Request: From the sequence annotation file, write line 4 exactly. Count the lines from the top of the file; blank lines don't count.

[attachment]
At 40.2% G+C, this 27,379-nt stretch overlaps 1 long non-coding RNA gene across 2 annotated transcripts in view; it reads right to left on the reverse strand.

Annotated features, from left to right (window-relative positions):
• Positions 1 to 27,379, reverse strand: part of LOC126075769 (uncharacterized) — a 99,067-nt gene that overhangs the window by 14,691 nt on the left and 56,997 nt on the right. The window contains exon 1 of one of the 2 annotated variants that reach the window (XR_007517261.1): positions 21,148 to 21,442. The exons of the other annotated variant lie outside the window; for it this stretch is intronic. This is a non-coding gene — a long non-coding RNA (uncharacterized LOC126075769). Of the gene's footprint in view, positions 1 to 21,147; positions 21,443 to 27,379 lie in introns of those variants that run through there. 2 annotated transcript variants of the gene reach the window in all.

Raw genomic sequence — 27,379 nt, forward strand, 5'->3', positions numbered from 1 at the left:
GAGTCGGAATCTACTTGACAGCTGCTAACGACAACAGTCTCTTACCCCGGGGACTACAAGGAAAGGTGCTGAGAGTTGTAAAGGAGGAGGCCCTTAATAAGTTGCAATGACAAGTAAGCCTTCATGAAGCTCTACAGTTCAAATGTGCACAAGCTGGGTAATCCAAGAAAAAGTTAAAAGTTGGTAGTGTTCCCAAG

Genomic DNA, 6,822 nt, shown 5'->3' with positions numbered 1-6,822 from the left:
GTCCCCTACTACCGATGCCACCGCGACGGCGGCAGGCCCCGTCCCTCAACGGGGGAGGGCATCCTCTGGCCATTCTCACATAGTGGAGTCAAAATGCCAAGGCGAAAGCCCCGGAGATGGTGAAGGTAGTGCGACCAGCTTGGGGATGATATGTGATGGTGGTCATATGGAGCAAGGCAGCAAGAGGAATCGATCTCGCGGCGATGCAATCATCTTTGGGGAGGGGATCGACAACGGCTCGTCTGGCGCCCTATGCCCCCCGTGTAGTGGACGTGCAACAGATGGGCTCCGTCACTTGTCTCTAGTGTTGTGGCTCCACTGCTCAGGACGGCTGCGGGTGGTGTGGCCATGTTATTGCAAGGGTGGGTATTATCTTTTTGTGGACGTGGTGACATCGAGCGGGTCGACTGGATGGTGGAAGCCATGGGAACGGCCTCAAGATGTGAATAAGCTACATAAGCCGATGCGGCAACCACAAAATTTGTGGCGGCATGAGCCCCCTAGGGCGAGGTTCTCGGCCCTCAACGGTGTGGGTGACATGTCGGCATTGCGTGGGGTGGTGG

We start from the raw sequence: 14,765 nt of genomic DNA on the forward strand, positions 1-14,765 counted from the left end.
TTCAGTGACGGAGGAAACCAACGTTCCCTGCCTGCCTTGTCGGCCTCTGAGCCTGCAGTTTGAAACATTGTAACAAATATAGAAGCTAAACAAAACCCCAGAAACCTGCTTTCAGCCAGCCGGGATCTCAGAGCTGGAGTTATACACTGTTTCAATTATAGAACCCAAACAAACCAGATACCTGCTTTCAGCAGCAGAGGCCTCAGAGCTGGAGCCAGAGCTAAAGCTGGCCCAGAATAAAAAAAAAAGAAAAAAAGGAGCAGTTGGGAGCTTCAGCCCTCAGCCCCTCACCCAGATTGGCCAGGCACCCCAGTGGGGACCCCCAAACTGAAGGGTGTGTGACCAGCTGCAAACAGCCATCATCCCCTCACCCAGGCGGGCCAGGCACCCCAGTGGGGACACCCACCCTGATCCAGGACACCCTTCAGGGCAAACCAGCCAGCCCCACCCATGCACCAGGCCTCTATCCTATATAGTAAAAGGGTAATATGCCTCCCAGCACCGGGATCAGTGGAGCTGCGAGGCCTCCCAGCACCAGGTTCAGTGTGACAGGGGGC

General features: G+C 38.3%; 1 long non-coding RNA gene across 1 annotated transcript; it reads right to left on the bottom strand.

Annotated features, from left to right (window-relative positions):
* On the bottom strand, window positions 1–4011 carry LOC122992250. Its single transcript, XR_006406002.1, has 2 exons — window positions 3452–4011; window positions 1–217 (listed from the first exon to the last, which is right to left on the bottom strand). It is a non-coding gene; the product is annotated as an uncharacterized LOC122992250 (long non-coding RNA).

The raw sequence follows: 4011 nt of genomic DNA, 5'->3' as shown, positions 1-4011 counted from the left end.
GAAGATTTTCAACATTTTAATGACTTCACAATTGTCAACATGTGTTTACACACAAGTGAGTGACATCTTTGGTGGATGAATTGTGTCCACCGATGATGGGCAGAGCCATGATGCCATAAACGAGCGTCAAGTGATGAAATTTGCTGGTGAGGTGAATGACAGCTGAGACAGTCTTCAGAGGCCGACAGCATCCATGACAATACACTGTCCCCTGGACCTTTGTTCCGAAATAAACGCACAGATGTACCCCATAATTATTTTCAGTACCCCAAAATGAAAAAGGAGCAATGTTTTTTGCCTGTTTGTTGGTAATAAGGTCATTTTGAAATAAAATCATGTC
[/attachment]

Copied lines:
Raw genomic sequence — 27,379 nt, forward strand, 5'->3', positions numbered from 1 at the left: